Despite all selectivity adjustments and exceptions, it is practically impossible to completely avoid the catch of unwanted fish, especially in mixed fisheries. So undersized fish are already being landed and that will continue to happen. "Because such fish cannot be sold for consumption, they must either be destroyed, or additional processing capacity must be built on land. In doing so, regional differences, such as small-scale fisheries in the Mediterranean and more industrial fisheries in the Atlantic, need to be taken into account. Although the Landing Obligation has already been fully rolled out, the processing of the unwanted fish is still in its infancy ", Uhlmann outlines. "In Flanders and Spain, for example, research was done on the fermentation of fish or silage for further application in the food and feed industry. The composition was examined for different types of fish, and preservation strategies were tested. That unwanted bycatch consists of different fish species is an extra challenge. That is why we are working on methods that make use of the genetic fingerprint of fish to identify them better."

Revising quota calculations

The Landing Obligation not only requires adjustments for fishermen, but also drastic changes are required on how fisheries are being managed. An important adjustment is, for example, the quota uplift. This is an increase in the quota, not as an aim to catch more, but to be able to charge against it the expected unwanted by-catch per species. This is done by ICES (International Council for the Exploration of the Sea). The distribution key of allowable catches between countries remains unchanged. In mixed fisheries, the inclusion of unwanted catch in the quota can cause major problems. For example, suppose there is one species in your catch for which you have no quota left, then you should immediately stop fishing, because you are not allowed to discard it anymore. This species then becomes a bottleneck or "choke species". "Research into strategies to deal with this is high on the priority list," explains Uhlmann. "Flexibility will be the key, for example by making it possible to exchange or trade quotas. For example, a fisherman should be allowed to buy or swap quota for a species at the moment that it may be choking his business. However, such systems are not allowed in all countries. For example, it is not possible in Belgium to trade quota among vessels, but in the Netherlands fishers can."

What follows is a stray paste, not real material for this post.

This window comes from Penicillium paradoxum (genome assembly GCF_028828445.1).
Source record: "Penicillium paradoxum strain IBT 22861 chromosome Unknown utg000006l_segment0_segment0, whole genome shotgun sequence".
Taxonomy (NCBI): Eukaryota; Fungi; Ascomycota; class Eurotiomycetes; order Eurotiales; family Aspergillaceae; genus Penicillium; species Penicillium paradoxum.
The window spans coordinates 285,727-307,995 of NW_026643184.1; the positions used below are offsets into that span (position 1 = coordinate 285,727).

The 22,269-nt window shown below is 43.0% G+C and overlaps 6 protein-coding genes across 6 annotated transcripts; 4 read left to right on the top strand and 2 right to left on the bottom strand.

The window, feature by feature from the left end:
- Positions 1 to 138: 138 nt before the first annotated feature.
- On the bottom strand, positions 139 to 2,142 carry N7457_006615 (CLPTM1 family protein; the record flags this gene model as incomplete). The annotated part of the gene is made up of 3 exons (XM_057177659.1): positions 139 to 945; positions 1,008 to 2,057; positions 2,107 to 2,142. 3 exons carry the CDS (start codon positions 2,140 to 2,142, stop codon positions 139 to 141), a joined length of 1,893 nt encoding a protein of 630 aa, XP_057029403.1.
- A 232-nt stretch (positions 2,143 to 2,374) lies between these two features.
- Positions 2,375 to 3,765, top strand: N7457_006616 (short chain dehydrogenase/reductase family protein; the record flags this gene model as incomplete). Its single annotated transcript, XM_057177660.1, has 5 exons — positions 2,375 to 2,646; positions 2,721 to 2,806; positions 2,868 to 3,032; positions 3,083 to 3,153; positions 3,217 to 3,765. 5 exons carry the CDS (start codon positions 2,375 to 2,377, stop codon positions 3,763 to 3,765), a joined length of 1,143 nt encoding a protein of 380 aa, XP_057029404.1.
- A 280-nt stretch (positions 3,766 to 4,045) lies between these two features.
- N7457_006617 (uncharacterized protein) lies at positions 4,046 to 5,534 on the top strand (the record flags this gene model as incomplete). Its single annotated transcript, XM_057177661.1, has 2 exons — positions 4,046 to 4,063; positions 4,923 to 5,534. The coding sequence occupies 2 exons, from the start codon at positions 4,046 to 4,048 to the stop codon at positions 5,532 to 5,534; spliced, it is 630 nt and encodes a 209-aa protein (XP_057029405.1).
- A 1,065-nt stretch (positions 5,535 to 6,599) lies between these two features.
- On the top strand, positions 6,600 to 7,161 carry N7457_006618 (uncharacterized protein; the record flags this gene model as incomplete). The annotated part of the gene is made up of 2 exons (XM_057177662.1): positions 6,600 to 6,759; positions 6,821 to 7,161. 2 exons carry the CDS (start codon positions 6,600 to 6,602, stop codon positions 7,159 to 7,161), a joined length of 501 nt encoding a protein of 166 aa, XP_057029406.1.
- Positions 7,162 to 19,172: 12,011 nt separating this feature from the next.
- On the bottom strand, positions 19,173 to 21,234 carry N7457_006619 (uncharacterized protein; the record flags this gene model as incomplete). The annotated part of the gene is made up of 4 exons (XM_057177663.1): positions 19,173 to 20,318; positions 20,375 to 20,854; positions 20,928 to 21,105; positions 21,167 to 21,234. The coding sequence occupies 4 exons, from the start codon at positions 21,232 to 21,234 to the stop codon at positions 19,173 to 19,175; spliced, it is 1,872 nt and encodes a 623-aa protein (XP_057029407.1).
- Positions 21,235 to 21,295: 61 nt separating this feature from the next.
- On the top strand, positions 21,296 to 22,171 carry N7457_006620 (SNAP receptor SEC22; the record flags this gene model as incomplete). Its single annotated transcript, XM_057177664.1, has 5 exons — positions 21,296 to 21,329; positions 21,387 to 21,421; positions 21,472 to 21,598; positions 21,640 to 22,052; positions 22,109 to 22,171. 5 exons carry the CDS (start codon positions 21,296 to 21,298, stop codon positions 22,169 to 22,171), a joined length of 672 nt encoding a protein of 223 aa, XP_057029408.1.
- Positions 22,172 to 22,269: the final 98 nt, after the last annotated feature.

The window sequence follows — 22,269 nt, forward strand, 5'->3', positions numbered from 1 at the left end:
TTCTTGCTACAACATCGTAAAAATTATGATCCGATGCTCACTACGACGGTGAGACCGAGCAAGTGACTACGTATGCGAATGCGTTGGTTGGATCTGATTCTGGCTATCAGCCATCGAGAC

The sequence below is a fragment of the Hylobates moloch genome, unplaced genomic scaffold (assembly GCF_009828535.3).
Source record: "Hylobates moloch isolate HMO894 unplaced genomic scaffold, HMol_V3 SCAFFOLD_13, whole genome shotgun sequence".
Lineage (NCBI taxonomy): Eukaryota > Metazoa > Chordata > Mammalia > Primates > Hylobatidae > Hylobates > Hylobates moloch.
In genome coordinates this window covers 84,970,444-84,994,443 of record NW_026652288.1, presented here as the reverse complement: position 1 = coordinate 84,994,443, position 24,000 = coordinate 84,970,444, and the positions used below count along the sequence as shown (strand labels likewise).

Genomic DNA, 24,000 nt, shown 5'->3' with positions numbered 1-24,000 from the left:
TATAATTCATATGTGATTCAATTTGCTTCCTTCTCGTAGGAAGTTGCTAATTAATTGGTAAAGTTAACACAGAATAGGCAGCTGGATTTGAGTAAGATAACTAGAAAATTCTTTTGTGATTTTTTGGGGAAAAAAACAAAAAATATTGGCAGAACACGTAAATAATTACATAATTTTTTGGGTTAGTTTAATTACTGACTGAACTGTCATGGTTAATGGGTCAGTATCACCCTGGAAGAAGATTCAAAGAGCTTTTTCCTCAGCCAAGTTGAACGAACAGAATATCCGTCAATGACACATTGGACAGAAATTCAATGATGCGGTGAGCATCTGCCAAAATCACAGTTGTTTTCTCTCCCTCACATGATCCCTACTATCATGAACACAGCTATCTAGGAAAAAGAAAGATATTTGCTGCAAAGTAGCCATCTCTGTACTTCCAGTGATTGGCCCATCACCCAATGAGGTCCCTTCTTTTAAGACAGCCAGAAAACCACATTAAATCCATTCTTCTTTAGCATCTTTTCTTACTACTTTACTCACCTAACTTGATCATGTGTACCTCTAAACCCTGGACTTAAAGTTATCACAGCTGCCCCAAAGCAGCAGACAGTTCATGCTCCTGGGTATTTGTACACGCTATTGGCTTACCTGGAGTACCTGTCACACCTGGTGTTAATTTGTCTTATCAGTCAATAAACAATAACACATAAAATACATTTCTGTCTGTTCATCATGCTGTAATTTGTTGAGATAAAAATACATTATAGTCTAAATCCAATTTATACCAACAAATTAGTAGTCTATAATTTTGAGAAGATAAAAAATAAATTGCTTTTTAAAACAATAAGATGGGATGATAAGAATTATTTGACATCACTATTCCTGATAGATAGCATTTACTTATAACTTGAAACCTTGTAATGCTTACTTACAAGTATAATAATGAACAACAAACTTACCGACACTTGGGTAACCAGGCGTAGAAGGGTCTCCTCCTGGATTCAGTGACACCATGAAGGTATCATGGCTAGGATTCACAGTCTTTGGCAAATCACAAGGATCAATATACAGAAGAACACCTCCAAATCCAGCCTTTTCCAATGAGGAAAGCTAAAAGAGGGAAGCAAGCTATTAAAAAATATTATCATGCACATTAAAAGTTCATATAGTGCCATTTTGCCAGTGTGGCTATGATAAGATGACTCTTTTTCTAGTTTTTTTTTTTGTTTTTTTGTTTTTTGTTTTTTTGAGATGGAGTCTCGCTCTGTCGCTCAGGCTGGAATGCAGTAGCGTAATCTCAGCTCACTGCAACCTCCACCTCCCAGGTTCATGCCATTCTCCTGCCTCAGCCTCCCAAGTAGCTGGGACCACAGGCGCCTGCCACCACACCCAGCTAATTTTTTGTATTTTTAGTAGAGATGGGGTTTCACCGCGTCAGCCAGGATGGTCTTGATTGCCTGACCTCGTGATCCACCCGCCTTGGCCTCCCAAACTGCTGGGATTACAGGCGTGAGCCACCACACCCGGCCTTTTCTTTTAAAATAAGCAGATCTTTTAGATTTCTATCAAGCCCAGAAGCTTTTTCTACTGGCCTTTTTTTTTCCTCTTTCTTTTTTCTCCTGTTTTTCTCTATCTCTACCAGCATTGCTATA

The economic picture of the Landing Obligation and the importance of full compliance.

More selective fishing or improving survival means investing in innovation, and taking unwanted catch back to shore means more frequent trips to port and therefore more fuel consumption. No matter how you look at it, the Landing Obligation entails additional costs. "This is confirmed by model predictions that were part of the European DiscardLess project, a large data source for the book," says Uhlmann. "In most of the scenarios under full implementation, earnings drop by 5% or more in 2025, even with the introduction of flexibility measures. On the other side of the balance sheet, we see that reducing the pressure on fish stocks opens the door to recovery, and thus better catch prospects in the longer term".

However, the precondition for this scenario of (limited) economic loss and recovering fish stocks is compliance and enforcement. Uhlmann: "At the moment, the weak spot of the policy is whether everyone is going to comply with the law." There is a suspicion that fishermen will continue to secretly discard, especially if it turns out that the costs of handling the by-catch are way too high. However, monitoring compliance is complicated by the fact that the regions and fleets differ greatly. "At the moment there is still a great deal of uncertainty about practical implementation and possible sanctions. What is already clear is that for proper enforcement a fast and reliable estimate of the composition of catches is required, preferably from a distance. In Canada, Australia and the United States, use is being made of camera systems on board. This is also being investigated in Europe.